Skating controversy continues

Posted: Thursday, February 14, 2002

SALT LAKE CITY -- Facing a combative international press corps that questioned the credibility of his sport, the head of the International Skating Union acknowledged Wednesday that one of his own officials questioned the judging in Monday's pairs figure skating event at the 2002 Winter Olympic Games.

Ottavio Cinquanta, reacting angrily at times to reporters' questions about the integrity of the subjective and often controversial judging process in figure skating, revealed that Ronald Pfenning, the American referee who oversaw the work of the nine-judge panel, made unspecified allegations about the way the decision was reached.

Various media organizations reported Wednesday that some judges traded votes, promising to vote one way in the pairs competition in exchange for another judge's vote in this week's ice dancing event.

But Cinquanta said none of Pfenning's concerns, which he declined to detail, had anything to do with vote-swapping.

"The referee sent me a letter after the competition, after the award of medals,'' Cinquanta said. "There are other allegations, too, but the most important is the one by the referee.''

The judges' decision to award the gold medal to Russians Elena Berezhnaya and Anton Sikharulidze over Canadians Jamie Sale and David Pelletier has provided the Salt Lake Games with its biggest controversy, but one that is not uncommon in figure skating.

During the Russians' final performance Monday, Sikharulidze failed to land a double axel jump cleanly, and one of the throws of his partner was flawed. The Canadians, in the view of television analysts and more than 90 percent of respondents to an NBC internet poll, skated a better program and clearly deserved the gold medal.

Cinquanta, an Italian, admitted he was "embarrassed'' by the controversy, but said he had no evidence yet to support allegations of impropriety. The ISU will begin an investigation, he promised, but he doubted that anything could be done to overturn the decision announced Monday night amid a chorus of boos at the Salt Lake Ice Center.

But Skate Canada will try anyway.

The organizing body of Canadian figure skating has formally appealed the judging decision to the ISU, citing a violation of the organization's constitution in that its judges did not act in good faith.

"What we really want is to prevent this from ever happening again,'' said Sally Rehorick, the chief de mission of the Canadian Olympic team and a figure skating judge. "We also would like to see it overturned.''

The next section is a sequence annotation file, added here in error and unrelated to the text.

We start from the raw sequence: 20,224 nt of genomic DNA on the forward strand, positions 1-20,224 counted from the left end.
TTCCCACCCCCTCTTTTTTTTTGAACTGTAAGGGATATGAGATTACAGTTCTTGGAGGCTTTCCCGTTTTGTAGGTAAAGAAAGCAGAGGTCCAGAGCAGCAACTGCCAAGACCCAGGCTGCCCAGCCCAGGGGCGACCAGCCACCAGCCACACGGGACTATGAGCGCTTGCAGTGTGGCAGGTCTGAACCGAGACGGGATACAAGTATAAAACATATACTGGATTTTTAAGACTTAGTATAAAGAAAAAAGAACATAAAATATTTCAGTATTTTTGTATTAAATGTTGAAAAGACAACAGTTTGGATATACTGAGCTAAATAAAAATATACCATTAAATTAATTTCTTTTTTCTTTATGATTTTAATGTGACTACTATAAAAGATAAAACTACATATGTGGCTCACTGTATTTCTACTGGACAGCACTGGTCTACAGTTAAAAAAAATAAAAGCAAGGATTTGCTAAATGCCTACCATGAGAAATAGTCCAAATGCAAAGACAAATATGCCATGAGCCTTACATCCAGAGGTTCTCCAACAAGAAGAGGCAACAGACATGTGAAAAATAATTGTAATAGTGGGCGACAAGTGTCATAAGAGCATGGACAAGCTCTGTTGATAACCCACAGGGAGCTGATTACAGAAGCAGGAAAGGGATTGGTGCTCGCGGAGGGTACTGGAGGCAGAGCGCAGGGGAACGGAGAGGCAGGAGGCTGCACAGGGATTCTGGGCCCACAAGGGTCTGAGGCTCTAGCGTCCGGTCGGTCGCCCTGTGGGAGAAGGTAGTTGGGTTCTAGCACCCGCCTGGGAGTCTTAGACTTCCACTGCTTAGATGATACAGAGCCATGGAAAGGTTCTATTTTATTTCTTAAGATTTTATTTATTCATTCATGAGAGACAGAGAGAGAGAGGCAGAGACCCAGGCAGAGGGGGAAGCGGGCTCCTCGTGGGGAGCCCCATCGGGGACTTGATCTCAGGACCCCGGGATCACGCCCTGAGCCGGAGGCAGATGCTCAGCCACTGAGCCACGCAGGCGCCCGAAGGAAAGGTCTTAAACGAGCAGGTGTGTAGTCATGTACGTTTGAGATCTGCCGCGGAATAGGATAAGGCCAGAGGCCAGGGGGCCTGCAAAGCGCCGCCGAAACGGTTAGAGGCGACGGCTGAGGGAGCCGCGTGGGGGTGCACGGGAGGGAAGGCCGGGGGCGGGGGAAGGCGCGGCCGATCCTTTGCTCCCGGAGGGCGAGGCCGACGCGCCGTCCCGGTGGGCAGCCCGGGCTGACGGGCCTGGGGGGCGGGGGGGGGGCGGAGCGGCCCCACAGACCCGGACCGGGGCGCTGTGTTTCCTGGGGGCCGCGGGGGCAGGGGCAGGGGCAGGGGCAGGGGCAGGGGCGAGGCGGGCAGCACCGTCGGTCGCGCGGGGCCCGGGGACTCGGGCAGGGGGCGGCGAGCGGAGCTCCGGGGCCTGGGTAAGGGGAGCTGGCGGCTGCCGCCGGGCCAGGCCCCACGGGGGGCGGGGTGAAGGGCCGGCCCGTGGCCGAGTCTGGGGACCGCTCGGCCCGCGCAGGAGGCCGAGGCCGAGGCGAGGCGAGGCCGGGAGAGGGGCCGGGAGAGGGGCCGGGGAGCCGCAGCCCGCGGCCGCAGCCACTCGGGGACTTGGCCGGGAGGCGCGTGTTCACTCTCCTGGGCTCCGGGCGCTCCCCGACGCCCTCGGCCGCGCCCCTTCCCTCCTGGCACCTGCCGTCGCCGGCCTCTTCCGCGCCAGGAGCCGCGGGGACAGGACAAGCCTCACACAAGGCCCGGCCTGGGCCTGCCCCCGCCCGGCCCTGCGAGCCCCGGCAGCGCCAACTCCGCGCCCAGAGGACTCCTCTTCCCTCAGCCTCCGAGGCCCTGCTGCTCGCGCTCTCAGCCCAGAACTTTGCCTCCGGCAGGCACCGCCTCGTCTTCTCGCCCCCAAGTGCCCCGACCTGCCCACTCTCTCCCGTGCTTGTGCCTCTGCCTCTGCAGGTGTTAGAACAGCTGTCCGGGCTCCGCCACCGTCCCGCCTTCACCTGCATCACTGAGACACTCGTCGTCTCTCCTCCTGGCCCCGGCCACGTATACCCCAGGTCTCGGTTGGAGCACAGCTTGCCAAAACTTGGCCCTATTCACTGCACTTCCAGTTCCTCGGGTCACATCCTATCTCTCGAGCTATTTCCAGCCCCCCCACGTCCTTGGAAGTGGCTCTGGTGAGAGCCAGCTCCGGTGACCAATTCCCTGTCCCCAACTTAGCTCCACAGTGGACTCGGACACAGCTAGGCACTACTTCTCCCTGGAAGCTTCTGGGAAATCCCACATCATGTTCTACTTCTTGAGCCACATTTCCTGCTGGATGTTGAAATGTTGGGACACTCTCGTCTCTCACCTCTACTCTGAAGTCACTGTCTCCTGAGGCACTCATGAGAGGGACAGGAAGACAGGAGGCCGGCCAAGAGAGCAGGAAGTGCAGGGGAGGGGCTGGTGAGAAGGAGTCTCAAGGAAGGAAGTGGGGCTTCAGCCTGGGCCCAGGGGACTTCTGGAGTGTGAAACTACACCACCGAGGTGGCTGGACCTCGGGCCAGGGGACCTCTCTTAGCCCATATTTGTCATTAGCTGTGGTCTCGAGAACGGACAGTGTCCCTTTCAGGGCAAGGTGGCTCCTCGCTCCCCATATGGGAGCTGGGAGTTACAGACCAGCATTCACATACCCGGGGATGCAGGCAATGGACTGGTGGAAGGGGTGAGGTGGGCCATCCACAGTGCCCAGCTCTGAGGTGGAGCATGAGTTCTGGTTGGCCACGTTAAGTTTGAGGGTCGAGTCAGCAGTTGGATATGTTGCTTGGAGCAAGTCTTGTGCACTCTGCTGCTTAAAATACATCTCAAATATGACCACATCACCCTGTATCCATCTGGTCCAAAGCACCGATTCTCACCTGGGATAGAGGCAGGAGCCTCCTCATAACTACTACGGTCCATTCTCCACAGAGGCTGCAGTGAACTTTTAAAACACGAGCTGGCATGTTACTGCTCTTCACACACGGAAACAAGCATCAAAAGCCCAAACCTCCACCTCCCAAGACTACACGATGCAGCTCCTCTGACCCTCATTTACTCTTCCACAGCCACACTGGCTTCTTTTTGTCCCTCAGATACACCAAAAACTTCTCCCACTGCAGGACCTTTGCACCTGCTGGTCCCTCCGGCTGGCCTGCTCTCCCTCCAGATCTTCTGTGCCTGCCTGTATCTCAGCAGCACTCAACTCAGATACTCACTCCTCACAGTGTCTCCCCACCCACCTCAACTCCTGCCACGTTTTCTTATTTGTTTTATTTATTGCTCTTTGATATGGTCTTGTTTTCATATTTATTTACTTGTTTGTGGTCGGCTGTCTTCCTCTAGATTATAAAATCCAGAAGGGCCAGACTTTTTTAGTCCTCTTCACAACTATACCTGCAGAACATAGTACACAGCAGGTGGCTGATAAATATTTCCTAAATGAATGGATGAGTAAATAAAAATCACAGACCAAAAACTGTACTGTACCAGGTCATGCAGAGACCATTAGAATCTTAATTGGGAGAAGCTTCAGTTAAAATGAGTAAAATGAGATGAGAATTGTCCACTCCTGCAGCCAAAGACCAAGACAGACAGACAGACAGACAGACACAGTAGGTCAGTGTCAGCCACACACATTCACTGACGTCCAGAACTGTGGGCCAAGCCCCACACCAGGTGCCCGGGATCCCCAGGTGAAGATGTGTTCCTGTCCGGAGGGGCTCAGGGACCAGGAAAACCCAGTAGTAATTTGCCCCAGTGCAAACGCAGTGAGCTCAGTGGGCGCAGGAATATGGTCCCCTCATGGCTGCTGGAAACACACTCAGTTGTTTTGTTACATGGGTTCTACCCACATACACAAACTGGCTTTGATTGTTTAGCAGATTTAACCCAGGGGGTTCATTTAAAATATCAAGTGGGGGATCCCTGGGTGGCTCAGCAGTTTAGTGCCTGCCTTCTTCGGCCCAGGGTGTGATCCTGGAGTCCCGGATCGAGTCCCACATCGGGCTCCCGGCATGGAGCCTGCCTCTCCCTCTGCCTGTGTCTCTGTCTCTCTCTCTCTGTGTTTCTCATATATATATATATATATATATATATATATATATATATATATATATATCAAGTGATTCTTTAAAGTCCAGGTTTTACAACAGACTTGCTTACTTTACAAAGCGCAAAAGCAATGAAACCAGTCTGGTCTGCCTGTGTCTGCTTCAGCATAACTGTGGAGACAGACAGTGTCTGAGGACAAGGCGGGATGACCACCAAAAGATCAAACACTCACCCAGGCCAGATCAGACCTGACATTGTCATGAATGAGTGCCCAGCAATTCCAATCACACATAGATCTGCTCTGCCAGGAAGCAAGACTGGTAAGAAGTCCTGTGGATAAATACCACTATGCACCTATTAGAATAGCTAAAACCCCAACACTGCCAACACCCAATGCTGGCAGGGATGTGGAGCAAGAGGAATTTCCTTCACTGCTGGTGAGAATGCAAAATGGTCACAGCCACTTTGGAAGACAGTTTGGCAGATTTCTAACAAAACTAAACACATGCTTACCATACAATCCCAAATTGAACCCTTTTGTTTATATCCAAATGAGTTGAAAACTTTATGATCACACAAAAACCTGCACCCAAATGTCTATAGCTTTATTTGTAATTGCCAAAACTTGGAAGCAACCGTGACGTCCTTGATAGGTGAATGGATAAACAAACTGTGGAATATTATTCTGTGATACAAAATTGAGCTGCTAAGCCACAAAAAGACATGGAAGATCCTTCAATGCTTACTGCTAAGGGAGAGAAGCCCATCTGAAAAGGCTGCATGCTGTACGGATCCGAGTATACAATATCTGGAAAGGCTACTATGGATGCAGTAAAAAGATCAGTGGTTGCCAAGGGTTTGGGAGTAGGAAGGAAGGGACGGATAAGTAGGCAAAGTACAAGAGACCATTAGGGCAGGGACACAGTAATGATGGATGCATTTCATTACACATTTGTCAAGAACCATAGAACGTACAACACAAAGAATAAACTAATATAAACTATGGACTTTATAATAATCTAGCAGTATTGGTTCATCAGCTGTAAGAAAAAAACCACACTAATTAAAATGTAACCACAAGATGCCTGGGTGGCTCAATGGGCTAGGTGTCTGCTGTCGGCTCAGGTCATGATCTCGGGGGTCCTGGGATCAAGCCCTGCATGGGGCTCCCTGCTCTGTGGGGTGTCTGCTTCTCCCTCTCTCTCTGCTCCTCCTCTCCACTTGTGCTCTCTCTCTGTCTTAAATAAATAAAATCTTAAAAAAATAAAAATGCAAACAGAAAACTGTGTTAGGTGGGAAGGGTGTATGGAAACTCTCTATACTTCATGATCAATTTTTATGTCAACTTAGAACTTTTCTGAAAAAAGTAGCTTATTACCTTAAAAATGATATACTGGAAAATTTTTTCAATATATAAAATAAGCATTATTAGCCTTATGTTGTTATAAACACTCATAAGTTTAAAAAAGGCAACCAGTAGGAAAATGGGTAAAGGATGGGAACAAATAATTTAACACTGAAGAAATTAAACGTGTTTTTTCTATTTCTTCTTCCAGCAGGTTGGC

The support of skating fans in the international community has been impressive, Rehorick added.

"People from different countries have been coming to us saying we should have won, and the doors of Jamie's and David's rooms at the (Olympic) Village have 6.0s all over them,'' Rehorick said.

A score of 6.0 is the highest award in figure skating. Sale and Pelletier received four 5.9s for artistry compared with seven 5.9s for the Russians.

Judging controversies are not uncommon in figure skating, and Cinquanta promised changes in the judging system after a disputed finish in the ice dancing competition at the 1998 Nagano games. But no changes were made, and journalists challenged him openly when he talked of making changes again in 2002.

"You are sliding like a skater in avoiding these questions,'' charged one French journalist. "Do you really think this is just going to go away?''

"I'm astonished and embarrassed by your question,'' Cinquanta replied in French. "You have already decided that something is wrong.''

The overwhelming public outrage to the decision can never be a factor in the judging of figure skating, Cinquanta added.

"We cannot allow the public to judge a figure skating competition,'' he said. "The decisions are not based on emotion. We had a difficult competition to judge, and we have a result. But it was not made to satisfy the public.

"If you were to take a poll in Moscow, I'm sure you would get a different answer.''

There will be a review of the judging process when the ISU meets in Salt Lake City on Feb. 18, but it will not be changed at these Olympics, Cinquanta said.

"We could be on the eve of a possible revision of the judging system,'' he said.

But already, a Chinese judge who favored the Russians, Yang Jiasheng, withdrew from the men's short program Tuesday. He cited illness as his reason for withdrawing.

The Olympics ice dancing competition starts Friday and concludes Sunday, with the popular ladies program -- the most watched event of the Winter Games, according to TV ratings -- beginning Tuesday and ending with the long program on Feb. 21.



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